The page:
Almost three years have passed since Bradley mourned the loss of freshman Nasjay Murry in the spring of 2018. This passed October, Jermontay Brock was sentenced to 60 years in prison after being convicted for Nasjay and another man’s murder.
This coming May would have been Nasjay’s graduation. The quiet student, as some described her, had a fun and hardworking side that those close to her still remember her by.
Nasjay was born on June 12, 1999. She grew up in the Hyde Park and Kenwood area in Chicago before deciding to study biomedical science pre-med at Bradley in the fall of 2017.
In high school, she was involved in many after-school activities including band, volunteering, honors society, parent-teacher association, swimming, learning Mandarin and running track.
Her mother, Natalie Hilton, said Nasjay always wanted to learn, explore and experience more. She even transferred to a different high school based on how many extracurricular activities the school provided.
Hilton said that her daughter was different compared to herself; Nasjay was more outgoing and wanted to travel.
“She wasn’t going to live in fear; she was gonna live her life,” Hilton said.
When her younger brother, Tyshon Murry, thinks of his sister, the first thing that comes to mind about his sister is that she was loving and caring. He said Nasjay was the person he would go to if anything was wrong or if he ever needed to talk.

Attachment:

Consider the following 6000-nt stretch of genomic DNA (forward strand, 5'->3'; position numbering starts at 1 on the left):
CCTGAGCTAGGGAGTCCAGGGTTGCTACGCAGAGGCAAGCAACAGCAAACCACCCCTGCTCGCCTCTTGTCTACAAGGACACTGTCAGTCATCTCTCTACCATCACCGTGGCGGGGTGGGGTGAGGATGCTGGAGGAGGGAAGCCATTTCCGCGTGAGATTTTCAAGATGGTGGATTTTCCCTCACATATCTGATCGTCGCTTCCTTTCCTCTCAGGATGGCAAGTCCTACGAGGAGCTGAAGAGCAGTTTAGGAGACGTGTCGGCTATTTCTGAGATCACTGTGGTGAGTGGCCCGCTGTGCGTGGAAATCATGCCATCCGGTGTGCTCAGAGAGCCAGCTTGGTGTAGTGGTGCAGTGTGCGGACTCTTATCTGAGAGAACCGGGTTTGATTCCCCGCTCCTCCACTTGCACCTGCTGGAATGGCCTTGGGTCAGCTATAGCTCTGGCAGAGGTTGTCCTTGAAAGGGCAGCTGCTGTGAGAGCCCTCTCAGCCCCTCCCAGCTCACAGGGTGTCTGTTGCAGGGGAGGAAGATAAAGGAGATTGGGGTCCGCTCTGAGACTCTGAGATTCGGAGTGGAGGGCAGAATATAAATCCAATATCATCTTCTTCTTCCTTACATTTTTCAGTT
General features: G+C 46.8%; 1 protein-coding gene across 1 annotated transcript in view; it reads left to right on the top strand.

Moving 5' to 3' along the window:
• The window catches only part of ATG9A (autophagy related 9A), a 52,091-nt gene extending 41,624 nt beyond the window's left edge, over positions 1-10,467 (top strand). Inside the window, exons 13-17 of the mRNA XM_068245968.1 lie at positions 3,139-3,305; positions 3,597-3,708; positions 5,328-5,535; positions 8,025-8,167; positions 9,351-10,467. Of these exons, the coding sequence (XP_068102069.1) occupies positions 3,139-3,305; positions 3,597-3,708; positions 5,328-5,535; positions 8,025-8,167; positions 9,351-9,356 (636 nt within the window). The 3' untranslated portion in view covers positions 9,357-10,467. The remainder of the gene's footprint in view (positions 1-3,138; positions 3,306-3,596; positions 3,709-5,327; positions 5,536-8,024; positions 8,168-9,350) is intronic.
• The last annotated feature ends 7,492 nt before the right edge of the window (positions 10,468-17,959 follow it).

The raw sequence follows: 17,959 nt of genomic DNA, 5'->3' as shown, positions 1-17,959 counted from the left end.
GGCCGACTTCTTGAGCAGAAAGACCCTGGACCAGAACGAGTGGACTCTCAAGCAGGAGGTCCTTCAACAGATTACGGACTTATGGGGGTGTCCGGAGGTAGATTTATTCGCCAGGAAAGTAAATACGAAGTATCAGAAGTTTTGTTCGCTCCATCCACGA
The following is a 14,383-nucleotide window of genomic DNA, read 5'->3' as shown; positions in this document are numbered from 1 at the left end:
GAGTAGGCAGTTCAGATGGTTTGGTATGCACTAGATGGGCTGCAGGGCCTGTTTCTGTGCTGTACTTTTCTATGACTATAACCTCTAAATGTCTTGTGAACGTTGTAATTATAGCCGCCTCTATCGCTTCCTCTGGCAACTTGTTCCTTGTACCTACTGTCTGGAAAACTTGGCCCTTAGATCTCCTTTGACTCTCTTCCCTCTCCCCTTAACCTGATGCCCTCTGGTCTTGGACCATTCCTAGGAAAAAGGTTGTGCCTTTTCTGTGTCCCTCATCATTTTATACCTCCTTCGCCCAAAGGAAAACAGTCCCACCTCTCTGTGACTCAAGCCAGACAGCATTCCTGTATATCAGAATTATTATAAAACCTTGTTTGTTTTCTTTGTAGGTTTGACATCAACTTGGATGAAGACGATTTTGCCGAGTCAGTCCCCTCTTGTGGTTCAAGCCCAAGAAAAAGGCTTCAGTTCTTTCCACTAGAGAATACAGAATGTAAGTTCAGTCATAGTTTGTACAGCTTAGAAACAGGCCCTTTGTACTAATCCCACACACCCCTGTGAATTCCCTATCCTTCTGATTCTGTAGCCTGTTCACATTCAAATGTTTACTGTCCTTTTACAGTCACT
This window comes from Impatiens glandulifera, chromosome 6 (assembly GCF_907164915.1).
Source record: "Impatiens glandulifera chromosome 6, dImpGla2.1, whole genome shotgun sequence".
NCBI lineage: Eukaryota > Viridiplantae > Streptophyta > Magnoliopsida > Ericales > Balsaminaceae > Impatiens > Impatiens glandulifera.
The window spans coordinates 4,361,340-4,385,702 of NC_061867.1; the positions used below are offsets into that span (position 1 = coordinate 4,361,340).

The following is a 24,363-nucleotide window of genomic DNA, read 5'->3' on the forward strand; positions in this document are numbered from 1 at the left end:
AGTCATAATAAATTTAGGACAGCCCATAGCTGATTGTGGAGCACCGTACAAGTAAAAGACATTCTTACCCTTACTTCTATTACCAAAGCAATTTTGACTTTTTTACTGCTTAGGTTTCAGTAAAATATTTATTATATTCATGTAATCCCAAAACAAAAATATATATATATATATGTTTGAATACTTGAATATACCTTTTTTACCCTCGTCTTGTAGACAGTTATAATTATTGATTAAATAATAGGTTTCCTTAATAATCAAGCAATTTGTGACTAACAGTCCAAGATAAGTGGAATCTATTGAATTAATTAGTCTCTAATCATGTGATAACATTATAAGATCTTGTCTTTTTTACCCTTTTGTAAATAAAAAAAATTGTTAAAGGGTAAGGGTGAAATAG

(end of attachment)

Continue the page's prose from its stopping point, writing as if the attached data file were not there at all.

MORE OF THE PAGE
“She was a very silly person,” Tyshon said. “She’ll joke around whenever I’m upset. She was just very happy and goofy.”
One of the earliest memories of Nasjay’s gratitude that Hilton recalled was when she had given her lunch money for the week. Instead of feeding herself, Nasjay donated it to the class pet to make sure it was fed.
“She was a positive person, she never looked down on anyone,” Hilton said. “If we ever saw a homeless person, she would tell me to stop and she would give her change. She was very kind-hearted and generous.”
That caring attitude extended into her studies, Tyshon described her as a perfectionist when it came to academics.
Nasjay wanted to be a doctor; she picked Bradley to be close to her family, but she was also the first of her family to leave home to go to college. Hilton said Nasjay was interested in being a pediatrician or an OB-GYN.
Her adviser at the time, associate biology professor Naomi Stover, said she hoped that Nasjay made friends and adjusted to Bradley in the months she was there.
“She was quiet; she wasn’t one to open up to professors at the time since it was all new,” Stover said. “She seemed pretty reserved but also smart. She was trying to find her footing at the university.”
Her time at Bradley wasn’t long, but the university felt the impact of her death; flags flew at half-staff for three days. There was a vigil at an off campus residence where the Bradley community gathered to mourn her and the other victim.
“There were a lot of students affected [from the event], especially in our department,” Stover said. “There’s nothing that tells you how to deal with that, as a professor or a student. Nothing prepares you for it.”